Ruling finds Virginia’s same sex marriage unconstitutional, but it is stayed pending appeal
The ultimate fate of Virginia’s same-sex marriage ban likely will be decided by the U.S. Supreme Court.
Opponents of the ban, however, were heartened by the February ruling of a federal
District Court judge finding it to be unconstitutional.
Norfolk-based U.S. District Court Judge Arenda Wright Allen stayed her decision pending appeal to the Fourth Circuit Court of Appeals in Richmond. That means Virginia’s same-sex marriage ban remains in effect until a final decision is reached in the case, probably in the nation’s highest court.
Gov. Terry McAuliffe praised Allen’s ruling as a step toward equality that also makes economic sense.
“In order to grow our economy and attract the best businesses, entrepreneurs, and families to Virginia, we must be open and welcoming to all who call our commonwealth home,” McAuliffe said in a statement. “As this case continues through the judicial process, I will enforce the laws currently on the books, but this decision is a significant step forward in achieving greater equality for all of our citizens.”
McAuliffe backed a decision by Virginia Attorney General Mark Herring not to defend the ban, an amendment to the state constitution, against a suit filed by same-sex couples living in Norfolk and Chesterfield County. Herring, who, like McAuliffe, took office in January, joined the plaintiffs in the suit.
“Although this process is far from over, it remains a great day for equality in Virginia,” Herring told reporters at a press conference after the decision was announced.
In her 41-page opinion, Allen said that Virginia’s same-sex marriage ban unconstitutionally denied same-sex couples their fundamental freedom to choose to marry.
“Government interests in perpetuating traditions, shielding state matters from federal interference, and favoring one model of parenting over others must yield to this country’s cherished protections that ensure the exercise of the private choices of the individual citizen regarding love and family,” Allen said in the ruling.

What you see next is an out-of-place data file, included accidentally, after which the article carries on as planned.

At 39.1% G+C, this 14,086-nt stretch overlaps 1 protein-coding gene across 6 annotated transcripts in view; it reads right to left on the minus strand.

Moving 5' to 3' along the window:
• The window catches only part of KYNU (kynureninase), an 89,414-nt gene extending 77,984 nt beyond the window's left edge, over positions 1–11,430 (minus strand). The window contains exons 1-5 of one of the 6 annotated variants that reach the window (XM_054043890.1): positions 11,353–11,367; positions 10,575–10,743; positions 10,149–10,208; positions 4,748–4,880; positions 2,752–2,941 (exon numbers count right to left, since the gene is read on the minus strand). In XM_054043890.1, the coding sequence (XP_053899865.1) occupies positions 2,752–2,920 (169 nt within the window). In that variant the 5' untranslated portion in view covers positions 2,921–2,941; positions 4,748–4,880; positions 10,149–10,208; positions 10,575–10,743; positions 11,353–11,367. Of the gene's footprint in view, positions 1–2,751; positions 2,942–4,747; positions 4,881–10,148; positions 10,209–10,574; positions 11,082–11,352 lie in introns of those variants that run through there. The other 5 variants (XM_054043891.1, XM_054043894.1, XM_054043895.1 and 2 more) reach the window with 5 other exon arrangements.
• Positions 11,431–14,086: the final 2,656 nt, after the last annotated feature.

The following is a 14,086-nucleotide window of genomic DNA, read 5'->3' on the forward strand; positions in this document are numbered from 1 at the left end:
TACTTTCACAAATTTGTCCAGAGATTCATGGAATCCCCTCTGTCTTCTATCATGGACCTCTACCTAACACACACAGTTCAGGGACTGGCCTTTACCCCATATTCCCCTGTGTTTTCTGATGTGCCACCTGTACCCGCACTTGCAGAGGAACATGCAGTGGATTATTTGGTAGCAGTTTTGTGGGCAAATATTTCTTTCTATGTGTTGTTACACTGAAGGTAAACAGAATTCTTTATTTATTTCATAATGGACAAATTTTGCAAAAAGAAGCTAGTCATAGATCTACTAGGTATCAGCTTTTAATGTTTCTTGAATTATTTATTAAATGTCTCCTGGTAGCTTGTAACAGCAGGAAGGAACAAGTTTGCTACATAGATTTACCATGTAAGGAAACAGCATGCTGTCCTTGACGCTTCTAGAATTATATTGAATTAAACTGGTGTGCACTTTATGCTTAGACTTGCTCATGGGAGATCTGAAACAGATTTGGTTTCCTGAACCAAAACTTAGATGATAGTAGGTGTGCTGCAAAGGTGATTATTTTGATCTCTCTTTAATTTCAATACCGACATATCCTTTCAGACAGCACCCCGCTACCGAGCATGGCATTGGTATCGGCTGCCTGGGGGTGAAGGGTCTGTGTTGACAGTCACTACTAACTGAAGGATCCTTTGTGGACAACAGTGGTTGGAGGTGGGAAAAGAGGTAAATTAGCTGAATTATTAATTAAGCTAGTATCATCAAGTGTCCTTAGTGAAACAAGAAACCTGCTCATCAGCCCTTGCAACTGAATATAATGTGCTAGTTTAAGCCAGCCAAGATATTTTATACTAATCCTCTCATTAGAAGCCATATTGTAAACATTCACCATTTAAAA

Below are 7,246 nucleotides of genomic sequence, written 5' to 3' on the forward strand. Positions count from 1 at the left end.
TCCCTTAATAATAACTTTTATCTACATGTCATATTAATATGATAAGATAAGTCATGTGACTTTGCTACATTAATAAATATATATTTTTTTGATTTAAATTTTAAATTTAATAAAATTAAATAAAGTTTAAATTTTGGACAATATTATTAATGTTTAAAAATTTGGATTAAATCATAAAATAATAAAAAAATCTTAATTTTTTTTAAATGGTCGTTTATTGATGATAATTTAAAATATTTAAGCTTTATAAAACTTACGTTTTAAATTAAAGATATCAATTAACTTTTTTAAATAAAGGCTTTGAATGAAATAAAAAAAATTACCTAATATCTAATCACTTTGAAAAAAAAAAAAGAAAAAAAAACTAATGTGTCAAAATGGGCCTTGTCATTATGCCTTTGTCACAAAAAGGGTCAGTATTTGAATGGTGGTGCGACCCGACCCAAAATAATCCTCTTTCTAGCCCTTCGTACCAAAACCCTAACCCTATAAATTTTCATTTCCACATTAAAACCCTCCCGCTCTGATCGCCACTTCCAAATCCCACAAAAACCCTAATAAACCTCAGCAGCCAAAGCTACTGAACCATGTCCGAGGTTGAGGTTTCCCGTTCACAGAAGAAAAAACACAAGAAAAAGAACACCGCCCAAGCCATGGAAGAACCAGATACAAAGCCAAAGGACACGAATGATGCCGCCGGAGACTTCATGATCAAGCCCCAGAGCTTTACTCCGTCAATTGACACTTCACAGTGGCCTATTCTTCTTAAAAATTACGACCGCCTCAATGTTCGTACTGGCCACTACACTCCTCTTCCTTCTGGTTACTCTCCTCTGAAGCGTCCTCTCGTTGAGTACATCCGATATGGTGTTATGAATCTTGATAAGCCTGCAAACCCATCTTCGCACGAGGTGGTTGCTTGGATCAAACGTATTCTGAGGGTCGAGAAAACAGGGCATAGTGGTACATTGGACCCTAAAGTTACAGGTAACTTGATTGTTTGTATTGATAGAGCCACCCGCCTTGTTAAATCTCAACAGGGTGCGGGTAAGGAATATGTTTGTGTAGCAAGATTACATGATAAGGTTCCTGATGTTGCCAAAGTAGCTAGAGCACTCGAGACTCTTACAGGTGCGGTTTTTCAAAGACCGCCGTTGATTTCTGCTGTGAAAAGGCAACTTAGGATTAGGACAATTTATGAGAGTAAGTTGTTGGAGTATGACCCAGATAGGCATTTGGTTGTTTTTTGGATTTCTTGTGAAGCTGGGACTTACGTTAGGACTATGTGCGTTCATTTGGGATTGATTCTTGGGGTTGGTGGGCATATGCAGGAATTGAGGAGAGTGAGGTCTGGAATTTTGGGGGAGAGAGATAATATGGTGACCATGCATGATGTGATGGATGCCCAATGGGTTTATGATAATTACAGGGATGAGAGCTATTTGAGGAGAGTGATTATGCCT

The decision follows similar rulings in recent months by federal judges in Utah and Oklahoma. In Kentucky, a federal judge ruled that the state must honor same-sex marriages that had been legally performed in other states. The decision, however, did not address Kentucky’s same-sex marriage ban.
Virginia Del. Bob Marshall (R-Prince William), the author of the commonwealth’s same-sex marriage ban amendment, denounced Allen’s ruling.
“If homosexuals can marry whoever they love, then it follows that bi-sexuals should be legally allowed to marry two people, polygamists should marry several, and pedophiles should marry children,” he said in a statement. “There is no logical line to draw once marriage as we have known it from the beginning of time is abolished. “
Tony Perkins, president of Washington, D.C.-based Family Research Council, took aim at Herring in criticizing the decision.
“This ruling comes on the heels of Attorney General Mark Herring’s refusal to fulfill his constitutional duty to defend the state’s marriage law,” Perkins said in a statement. “His lawlessness is an insult to the voters of Virginia who rightfully expected elected officials to uphold the laws and constitution of the state, not attack them as Herring has done.”
At the press conference, the attorney general said it was important that the case move through the appeal process as quickly as possible.
“We are going to work very quickly to get an order in this case entered,” Herring said in response to a question about the case’s time frame moving forward.
On Jan. 23, VirginiaBusiness.com reported on Herring’s decision not to defend the commonwealth’s constitutional amendment banning same-sex marriage. “It’s time for the commonwealth to be on the right side of history and the right side of the law,” he said.